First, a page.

Stave churches from medieval time can only be seen in Norway
A norwegian Stave Church gives me associations to a gigantic samurai that thrones in full armor in the landscape. On a trip in Norway some years ago we tried to find as many stave churches as we could on our way from Oslo through the county Telemark and to the Western part of the country. We found something like 5 or 6 and they were all worth a visit.
The stave church is not originally a norwegian speciality but it is only in Norway you still can see this magnificent buildings. In Medieval time they were all over Northern Europe but to day they are all gone except in Norway. The oldest stave church in Norway is Urnes Stave Church in Luster and it is on the Unesco`s World Heritage List. Norway has an unique cultural heritage and as a result a big responsibility to make sure they are preserved and cherished. There are 28 stave churches left in Norway and some of them are still living churches with an active congregation. The historians estimates a number of 1000 – 2000 stave churches in Medieval time.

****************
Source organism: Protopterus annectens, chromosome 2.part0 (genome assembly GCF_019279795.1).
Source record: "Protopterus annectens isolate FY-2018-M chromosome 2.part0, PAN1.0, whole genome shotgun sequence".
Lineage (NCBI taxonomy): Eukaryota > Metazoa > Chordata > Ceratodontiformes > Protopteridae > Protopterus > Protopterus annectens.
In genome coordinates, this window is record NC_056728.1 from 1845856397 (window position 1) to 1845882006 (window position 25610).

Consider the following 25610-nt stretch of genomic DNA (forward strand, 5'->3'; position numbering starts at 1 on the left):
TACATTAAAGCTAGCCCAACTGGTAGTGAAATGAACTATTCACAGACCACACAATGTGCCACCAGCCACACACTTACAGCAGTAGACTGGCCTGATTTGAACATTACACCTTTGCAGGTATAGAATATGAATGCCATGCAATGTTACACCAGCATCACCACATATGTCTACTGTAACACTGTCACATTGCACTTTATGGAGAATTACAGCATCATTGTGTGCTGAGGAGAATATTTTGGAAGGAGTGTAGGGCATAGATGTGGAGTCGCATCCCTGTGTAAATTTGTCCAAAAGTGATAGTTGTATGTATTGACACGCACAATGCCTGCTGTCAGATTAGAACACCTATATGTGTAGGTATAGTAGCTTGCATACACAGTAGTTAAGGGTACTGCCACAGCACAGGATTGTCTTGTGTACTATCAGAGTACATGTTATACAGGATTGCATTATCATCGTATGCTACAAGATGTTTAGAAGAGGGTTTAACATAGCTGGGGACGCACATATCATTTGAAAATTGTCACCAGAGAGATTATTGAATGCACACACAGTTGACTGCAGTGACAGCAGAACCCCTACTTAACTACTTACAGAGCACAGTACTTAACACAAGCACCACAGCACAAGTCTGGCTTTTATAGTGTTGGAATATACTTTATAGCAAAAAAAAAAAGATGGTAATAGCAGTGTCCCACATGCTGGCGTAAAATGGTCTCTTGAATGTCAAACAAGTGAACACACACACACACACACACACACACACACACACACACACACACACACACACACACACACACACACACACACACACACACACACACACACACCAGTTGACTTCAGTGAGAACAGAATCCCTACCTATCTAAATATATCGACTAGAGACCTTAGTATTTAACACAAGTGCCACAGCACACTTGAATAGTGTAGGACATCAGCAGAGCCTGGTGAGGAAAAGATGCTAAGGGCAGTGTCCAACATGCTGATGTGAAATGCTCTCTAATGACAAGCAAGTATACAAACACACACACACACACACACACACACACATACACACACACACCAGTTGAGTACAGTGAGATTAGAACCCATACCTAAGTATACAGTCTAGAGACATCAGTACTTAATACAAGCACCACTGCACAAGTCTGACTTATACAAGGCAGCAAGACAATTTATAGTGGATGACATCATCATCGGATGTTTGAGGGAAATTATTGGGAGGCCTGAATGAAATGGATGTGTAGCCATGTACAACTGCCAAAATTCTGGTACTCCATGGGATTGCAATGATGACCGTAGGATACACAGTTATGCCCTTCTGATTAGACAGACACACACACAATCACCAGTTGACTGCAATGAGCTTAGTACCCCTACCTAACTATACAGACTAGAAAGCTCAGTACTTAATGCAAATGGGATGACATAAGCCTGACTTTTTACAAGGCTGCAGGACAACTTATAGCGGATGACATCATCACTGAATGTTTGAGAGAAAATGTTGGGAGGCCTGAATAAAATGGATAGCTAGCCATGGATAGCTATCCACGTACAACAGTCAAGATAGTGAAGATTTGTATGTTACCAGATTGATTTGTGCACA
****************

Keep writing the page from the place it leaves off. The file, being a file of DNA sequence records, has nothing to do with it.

The stave church is not only made of wood the special thing about it is that it has a construction of corner posts = staves and a skeleton or framework of timber with wall planks standing on lying sills. These walls are known as stave walls and therefor the name Stave Church. Many of the stave churches are heavily decorated. Some are simpler but they all have portals with intricate carvings. There are some discussion and disagreements among the experts about the symbols carved on the portals. Some say they are pagan and some say they are a mix of christian and pagan symbols.